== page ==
Minneapolis, Minnesota, might seem an odd birthplace for a singer of cowboy songs, but Glenn Ohrlin said they were always around when he was growing up, and he was singing them by age 5. "In Minnesota, where I was born," Ohrlin said, "everyone sang cowboy songs, even my aunts and uncles. My father was musical; my mother wasn't, particularly. I used to listen to the radio a lot. When I was growing up in the 1930s, every reasonably big radio station had its own singing cowboy. In those days, it wasn't too hard to find one. If a station wanted a cowboy singer, they'd go out and find a working cowboy who knew a few songs."
Ohrlin started to play the guitar when he was about 10 years old and became interested in horses. "My mother's folks always had a lot of horses," he said. "They used to trail broncs from Montana and North Dakota and sell them to the farmers. And even when I was a little boy, I was fascinated by the horses. I've never been too interested in anything else in my whole life."
When he was 14 years of age, Ohrlin's family moved from Minnesota to California. Two years later, Ohrlin left home to become a buckaroo (working cowboy) in Nevada. He often made extra money by painting the words "Welcome Cowboys" and pictures of broncos and bull riders on the windows of local establishments that wanted the business of rodeo cowboys.
Ohrlin sang in an unornamented Western style, accompanying himself on the guitar with understated rhythms, sometimes embellishing his introductions with his harmonica. Most of his repertoire stemmed from the period 1875 to 1925 and included traditional British ballads carried west, sentimental melodies, journalistic poetry, bawdy songs, hobo ditties and border Spanish tunes he learned as a working cowboy. He also performed a number of folk songs that he learned while in the Army during World War II, as well as many popular country and Western songs.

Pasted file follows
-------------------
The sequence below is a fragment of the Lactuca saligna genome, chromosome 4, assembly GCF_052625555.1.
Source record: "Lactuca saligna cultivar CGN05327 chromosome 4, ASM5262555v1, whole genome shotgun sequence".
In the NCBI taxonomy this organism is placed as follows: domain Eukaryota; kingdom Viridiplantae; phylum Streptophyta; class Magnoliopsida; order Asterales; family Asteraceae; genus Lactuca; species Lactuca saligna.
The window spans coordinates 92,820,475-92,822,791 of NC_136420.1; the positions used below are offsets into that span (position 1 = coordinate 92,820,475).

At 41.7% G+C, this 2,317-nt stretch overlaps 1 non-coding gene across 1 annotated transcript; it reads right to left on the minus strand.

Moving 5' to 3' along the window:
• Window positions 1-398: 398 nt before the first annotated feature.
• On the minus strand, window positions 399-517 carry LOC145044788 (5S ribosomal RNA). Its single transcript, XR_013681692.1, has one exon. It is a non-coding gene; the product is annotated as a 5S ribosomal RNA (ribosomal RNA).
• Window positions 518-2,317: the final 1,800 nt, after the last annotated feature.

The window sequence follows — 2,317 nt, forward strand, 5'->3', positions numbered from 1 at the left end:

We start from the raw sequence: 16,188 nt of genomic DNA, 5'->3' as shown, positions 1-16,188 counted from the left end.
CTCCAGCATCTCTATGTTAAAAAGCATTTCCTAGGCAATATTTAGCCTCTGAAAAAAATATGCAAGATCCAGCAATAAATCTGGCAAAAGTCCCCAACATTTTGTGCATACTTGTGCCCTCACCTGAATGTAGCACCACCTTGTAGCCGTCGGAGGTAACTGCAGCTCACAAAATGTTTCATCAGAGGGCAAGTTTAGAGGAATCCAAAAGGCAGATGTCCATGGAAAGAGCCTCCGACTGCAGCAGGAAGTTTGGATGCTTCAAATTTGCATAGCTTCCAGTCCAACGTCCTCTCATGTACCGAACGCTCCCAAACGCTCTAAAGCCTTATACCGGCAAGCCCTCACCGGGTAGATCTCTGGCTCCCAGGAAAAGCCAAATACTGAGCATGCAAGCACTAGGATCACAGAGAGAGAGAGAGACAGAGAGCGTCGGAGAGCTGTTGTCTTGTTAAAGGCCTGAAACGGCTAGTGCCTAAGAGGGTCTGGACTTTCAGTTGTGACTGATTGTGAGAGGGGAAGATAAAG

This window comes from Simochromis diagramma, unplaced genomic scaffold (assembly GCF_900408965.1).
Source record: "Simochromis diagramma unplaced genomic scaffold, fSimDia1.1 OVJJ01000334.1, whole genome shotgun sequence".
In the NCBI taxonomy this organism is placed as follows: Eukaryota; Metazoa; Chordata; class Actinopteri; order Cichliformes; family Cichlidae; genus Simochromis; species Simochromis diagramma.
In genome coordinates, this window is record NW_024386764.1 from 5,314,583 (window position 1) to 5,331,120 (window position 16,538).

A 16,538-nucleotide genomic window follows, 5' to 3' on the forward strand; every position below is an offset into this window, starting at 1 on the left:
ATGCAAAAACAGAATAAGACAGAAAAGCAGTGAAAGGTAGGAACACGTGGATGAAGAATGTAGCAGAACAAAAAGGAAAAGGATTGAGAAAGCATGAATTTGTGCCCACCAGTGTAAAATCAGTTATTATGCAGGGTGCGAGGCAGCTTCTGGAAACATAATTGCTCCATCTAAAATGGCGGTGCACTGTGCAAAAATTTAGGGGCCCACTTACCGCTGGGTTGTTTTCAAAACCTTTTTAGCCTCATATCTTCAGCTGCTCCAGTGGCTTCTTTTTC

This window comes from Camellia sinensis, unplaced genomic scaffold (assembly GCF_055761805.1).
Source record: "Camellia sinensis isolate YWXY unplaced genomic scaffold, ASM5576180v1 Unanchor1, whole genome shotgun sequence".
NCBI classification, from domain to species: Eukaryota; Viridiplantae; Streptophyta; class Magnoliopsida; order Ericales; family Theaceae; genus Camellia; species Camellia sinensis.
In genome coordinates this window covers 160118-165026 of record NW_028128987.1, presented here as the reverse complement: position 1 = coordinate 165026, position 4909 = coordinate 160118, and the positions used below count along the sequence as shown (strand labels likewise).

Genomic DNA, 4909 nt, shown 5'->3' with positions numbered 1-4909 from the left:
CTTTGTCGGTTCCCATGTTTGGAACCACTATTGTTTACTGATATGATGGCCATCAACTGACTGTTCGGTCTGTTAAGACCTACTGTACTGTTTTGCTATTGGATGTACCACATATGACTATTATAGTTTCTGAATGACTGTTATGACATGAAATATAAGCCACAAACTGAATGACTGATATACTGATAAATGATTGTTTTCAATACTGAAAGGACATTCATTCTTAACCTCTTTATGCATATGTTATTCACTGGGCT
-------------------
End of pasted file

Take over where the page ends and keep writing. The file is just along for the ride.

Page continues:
Over the years of doing cowboy work and collecting cowboy songs and lore, Ohrlin put together a book, The Hell-Bound Train, published by the University of Illinois Press in 1973 and containing one hundred of his favorite cowboy songs and poems. He also produced an album of the same name that consists of cowboy lore and songs.
In 1983 and 1984, Ohrlin was host and a performer for The Cowboy Tour, a group of eight working and retired cowboys who traveled over 30,000 miles by road in the Western United States, bringing tall tales, fiddling, songs, jokes and cowboy poetry to small towns with ranching traditions. During that period, he also worked with a group of Western folklorists who organized the successful Cowboy Poetry Gathering in Elko, Nevada, in 1985. Throughout his life, Ohrlin has preferred to travel by pickup truck with a "highway rule": If there was more than one road to a place, he always went by the one he had never traveled, even if the distances were longer and the road narrower. After several years in Nevada, Ohrlin moved to Mountain View, Arkansas, where he operated a cattle ranch and lived in a stone house that he built.
Ohrlin, Glenn. The Hell-Bound Train: A Cowboy Songbook. Champaign: University of Illinois Press, 1989. ______. The Hellbound Train, A Cowboy Songbook. Ann Arbor, Michigan: Books on Demand. Young, D. "They Sing of the South." Southern Living (November 1988) 45, 11: 80.
Ohrlin, Glenn. The Cowboy Tour: A National Tour of Cowboy Songs, Poetry, Big Windy Stories, Humor, and Fiddling. Rounder 82161-0473-2.
______. 1986 Cowboy Poetry Gathering: Funny Situations. CP2-039.
______. 1986 Cowboy Poetry Gathering: Plains States Poets. CP2-004.
______. 1987 Cowboy Poetry Gathering: Modern Cowboy Songs. CP3-309.
______. Stone Country Singing. Shoestring Tape SGB-1.
______. The Wild Buckaroo. Rounder 0158.
Ohrlin, Glenn, et al. The Cowboy Tour. Rounder 82161-0473-2.
Masters of Traditional Arts kiosk video, produced by Documentary Arts
Glenn Ohrlin, Audio biography, produced and recorded by Alan Govenar, edited and narrated by Nancy Lamb